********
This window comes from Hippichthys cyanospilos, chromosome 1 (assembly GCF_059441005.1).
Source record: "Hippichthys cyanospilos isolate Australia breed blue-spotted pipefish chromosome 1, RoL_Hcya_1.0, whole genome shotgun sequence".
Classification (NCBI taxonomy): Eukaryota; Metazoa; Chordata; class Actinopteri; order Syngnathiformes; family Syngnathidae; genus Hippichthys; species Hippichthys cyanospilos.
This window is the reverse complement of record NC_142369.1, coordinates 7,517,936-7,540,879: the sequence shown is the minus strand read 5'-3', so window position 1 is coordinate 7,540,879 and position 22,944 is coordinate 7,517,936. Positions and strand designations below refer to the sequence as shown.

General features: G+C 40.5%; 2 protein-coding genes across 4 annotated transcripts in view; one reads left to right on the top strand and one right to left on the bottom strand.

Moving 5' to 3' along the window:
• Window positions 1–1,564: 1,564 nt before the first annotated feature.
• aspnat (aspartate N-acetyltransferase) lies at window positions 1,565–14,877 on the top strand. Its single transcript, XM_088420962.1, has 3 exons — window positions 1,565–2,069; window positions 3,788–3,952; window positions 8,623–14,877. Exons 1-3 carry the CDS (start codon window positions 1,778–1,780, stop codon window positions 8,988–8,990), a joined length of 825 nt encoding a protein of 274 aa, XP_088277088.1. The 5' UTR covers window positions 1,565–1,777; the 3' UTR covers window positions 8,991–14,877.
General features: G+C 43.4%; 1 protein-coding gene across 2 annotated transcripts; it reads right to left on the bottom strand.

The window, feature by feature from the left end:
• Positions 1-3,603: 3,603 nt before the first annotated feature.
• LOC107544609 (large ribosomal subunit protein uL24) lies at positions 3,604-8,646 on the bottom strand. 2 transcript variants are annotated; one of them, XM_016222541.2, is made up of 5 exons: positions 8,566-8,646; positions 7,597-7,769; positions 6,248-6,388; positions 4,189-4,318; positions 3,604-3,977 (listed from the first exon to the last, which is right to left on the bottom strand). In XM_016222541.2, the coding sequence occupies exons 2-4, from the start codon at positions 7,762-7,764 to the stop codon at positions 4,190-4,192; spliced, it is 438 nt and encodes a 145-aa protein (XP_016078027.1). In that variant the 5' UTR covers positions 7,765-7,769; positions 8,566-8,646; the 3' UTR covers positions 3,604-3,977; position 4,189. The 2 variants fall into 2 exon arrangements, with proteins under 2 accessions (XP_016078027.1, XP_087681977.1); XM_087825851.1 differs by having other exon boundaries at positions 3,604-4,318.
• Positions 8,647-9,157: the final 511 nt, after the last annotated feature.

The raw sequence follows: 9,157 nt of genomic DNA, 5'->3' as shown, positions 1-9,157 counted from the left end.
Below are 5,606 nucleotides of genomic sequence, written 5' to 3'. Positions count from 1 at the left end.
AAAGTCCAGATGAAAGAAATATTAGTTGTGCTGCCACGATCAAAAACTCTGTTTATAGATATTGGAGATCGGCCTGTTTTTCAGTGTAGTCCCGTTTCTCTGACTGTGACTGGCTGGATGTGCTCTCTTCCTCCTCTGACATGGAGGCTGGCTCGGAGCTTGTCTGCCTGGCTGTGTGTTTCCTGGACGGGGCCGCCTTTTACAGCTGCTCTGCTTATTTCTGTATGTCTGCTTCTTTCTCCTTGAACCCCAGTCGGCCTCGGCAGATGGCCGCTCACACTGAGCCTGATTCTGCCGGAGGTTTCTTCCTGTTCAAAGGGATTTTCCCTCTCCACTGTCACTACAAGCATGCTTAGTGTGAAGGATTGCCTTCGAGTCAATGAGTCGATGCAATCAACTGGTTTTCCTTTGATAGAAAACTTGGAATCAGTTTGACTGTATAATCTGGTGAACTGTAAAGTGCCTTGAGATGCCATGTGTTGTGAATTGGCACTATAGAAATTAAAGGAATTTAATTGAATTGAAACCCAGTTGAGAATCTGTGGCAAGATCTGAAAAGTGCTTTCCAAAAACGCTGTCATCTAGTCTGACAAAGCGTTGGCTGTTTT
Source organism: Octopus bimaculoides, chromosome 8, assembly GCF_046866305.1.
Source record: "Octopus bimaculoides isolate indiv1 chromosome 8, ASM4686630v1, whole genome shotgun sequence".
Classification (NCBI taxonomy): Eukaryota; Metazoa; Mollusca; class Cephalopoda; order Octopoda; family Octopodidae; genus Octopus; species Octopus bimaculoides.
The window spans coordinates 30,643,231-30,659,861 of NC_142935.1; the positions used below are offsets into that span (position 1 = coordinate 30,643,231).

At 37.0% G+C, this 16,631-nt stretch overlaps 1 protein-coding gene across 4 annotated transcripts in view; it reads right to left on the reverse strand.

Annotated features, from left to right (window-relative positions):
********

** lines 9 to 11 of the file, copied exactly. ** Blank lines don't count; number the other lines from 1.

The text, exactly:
General features: G+C 43.4%; 1 protein-coding gene across 2 annotated transcripts; it reads right to left on the bottom strand.

The window, feature by feature from the left end:
• Positions 1-3,603: 3,603 nt before the first annotated feature.